Back to articles • Back to home page

 
Claws out for a chief executive
Local Government Chronicle – 28 May 2009

Disputes besetting Somerset County Council involve an MP, a chief executive, a councillor, the chief constable, a 1930s singer and a talking cat. Mark Smulian unravels the tale of an extraordinary clash of personalities.

Being publicly vilified by a ginger cat must rank among the less common professional hazards faced by local government officers.

But that has happened to Somerset County Council chief executive Alan Jones at the paws of 'Mogg', the blogging feline alter ego of Ian Liddell-Grainger, the Conservative MP for Bridgwater.

His website has unremittingly attacked Mr Jones over Somerset's shared services contract Southwest One and the chief executive's alleged treatment of the council's former deputy leader Paul Buchanan.

Cllr Buchanan, a Liberal Democrat who now sits outside the ruling party group, believes Mr Jones has persecuted him for asking awkward questions about Southwest One and various personal matters.

Mr Jones in turn says that Cllr Buchanan sought to intimidate him - a question due to be judged by the Adjudication Panel for England (APE) in July 2009 - and behaved overbearingly towards staff.

The dispute raises wider issues for local government - what happens when three strong and determined personalities collide, how can officers handle attacks made on websites whose provenance may not be known, and how can they respond to attacks made against them by elected politicians?

Mr Liddell-Grainger's cat has kept up an almost daily commentary, and his website carries a surreal range of allegations and films about Mr Jones, chief executive since 2003.

A flavour is provided by one posted in early May 2009 of a performance by a singer named Allan Jones of the 1937 hit Donkey Serenade, and a slogan above the chief executive's face that asks viewers if they know of "a good donkey sanctuary".

Last November, the MP posted a claim that Mr Jones had addressed a foul-mouthed tirade about him to the Conservative local government spokesman Bob Neill, which was removed when Mr Neill denied this occurred.

Despite his unconventional approach, Mr Liddell-Grainger says he has acted to champion an underdog, even if Cllr Buchanan is a political opponent, and because he thinks Southwest One is a grandiose white elephant.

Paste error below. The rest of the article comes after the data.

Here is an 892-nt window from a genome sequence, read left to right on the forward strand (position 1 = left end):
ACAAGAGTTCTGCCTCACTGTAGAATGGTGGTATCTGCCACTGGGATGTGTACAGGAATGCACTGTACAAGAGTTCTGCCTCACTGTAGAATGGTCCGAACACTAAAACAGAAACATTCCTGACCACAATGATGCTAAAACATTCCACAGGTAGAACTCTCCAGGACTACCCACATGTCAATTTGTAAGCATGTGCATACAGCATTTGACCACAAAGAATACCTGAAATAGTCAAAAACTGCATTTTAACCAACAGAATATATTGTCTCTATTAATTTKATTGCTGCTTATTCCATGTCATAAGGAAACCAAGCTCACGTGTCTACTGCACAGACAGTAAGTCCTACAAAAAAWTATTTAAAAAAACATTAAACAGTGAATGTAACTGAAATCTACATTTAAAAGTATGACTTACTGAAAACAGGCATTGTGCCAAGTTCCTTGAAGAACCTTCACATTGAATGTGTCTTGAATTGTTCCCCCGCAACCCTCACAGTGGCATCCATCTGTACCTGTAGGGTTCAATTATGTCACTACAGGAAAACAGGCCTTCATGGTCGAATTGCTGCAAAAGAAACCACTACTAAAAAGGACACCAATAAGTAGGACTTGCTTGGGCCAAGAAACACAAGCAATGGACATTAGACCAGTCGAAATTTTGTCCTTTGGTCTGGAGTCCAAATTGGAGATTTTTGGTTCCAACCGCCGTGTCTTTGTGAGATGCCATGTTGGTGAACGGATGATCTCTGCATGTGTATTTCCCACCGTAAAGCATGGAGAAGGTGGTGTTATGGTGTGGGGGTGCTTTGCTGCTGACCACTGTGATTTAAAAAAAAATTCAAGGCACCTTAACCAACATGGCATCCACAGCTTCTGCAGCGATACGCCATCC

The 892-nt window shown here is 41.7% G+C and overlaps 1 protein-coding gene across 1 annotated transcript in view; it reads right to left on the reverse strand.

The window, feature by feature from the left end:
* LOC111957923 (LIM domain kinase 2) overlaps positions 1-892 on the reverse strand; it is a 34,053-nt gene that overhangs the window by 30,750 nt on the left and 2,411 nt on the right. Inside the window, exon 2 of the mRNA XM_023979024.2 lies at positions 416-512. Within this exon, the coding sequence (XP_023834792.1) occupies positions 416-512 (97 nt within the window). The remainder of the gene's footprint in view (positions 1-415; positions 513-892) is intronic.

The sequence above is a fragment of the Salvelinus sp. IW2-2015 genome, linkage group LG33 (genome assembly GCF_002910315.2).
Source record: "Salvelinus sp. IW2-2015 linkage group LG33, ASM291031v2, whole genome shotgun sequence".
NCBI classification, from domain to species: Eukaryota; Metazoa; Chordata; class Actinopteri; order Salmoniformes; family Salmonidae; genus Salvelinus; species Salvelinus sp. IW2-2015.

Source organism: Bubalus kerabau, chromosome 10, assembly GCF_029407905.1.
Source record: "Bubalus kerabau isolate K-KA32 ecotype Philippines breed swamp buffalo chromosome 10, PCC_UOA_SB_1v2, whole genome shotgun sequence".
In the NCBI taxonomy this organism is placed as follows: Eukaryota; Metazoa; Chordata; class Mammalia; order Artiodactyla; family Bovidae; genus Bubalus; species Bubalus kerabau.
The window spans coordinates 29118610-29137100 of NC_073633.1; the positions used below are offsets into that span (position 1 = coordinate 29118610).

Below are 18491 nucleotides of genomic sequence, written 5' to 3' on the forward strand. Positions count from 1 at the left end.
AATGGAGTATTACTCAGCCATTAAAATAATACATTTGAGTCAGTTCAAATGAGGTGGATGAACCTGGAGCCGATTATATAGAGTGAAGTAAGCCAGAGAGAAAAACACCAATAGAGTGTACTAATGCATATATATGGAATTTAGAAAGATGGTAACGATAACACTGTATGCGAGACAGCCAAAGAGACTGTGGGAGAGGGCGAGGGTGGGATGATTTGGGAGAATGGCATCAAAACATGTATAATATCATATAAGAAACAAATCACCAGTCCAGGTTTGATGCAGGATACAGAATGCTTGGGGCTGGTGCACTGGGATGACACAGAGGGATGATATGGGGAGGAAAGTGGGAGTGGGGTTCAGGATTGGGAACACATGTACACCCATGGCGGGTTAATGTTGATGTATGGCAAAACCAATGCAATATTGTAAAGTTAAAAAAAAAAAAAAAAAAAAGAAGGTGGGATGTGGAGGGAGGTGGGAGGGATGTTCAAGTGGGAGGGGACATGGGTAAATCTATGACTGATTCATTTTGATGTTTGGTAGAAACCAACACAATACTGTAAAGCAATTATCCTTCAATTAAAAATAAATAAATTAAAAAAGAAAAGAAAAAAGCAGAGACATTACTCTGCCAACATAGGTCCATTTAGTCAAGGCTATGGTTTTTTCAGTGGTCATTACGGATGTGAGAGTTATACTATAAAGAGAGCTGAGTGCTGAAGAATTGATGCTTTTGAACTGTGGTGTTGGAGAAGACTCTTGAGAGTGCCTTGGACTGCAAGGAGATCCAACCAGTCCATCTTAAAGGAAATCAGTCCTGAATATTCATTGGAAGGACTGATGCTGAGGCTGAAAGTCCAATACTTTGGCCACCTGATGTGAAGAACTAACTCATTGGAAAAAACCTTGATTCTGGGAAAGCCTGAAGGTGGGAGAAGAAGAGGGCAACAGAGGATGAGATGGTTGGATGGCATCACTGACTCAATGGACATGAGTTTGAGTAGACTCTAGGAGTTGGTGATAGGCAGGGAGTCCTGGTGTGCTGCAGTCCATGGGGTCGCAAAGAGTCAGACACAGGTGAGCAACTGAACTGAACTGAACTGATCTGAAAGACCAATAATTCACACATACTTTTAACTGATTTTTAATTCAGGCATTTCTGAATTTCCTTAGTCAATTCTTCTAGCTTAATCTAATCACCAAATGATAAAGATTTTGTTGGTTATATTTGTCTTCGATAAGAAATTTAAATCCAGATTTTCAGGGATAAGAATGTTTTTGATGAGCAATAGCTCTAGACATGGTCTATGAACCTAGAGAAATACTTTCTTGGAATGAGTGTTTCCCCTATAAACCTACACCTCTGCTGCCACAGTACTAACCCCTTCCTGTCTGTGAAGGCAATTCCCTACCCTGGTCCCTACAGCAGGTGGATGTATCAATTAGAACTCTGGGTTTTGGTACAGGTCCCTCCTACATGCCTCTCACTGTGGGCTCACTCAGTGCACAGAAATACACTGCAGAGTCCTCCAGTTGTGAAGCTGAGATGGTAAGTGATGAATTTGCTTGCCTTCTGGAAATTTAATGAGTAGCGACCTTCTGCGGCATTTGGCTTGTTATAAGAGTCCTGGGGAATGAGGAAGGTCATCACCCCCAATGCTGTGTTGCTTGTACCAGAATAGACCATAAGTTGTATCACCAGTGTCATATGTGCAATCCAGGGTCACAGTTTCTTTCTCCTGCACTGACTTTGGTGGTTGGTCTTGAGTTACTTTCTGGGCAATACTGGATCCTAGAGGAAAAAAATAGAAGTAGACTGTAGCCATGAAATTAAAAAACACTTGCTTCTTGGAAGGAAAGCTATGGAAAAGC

Under Southwest One, IBM provides shared back office services for Somerset, Taunton Deane Borough Council and Avon & Somerset Police. Its structure allows other public bodies to join, although none yet have. Mr Jones says it will provide services "beyond excellence".

According to a letter sent to Unison by Somerset's resources director Roger Kershaw, Southwest One will cost Somerset 35.3m in capital spending over 10 years but yield savings of 203m.

Mr Jones decided he needed an expert to pull together such a complex contract and turned to consultant Sue Barnes, who had just done a similar job for Norfolk County Council.

This choice later proved controversial, and became a source of recurring acrimony between the MP and Mr Jones. Ms Barnes is married to Avon & Somerset chief constable Colin Port. Although the police were not originally part of Southwest One, the MP has told parliament: "Her hubby, Colin Port, is now on the board of Southwest One. Funny old world, isn't it?"

The chief constable says of the issue: "In all my dealings in this matter I have been open and transparent; all the relevant facts are well known, and involve no impropriety."

This view is supported by Henry Hobhouse (Lib Dem), formerly his party's chief whip on Somerset.

"She was a consultant and the council asked her to do this job. It was before the police authority was involved, I know because I was a member of it", he says, curtly dismissing Mr Liddell-Grainger as "barking mad".

Southwest One was not originally politically controversial. Somerset's Tory group leader Ken Maddock does not oppose it and it is not mentioned in the Tories' manifesto for next week's elections, and only briefly in the Lib Dem one. The Lib Dems are defending a majority of just one seat.

But Mr Liddell-Grainger has attacked both Southwest One's implementation and what he says is its export of council jobs to distant IBM locations. He says: "I want to know why are jobs being exported from Somerset to Worcester, or to Southampton where IBM is based." Mr Jones counters that jobs are not being exported, merely the data storage.

The MP has also cited the lack of other public bodies joining Southwest One as a sign of its inability to deliver promised savings and improvements.

Cllr Hobhouse says: "The sad thing is that there are other public bodies that might have joined, but they would in effect have been exporting jobs to Somerset and if you do that you lose jobs in your own area. The savings are there anyway, others joining would have been a bonus."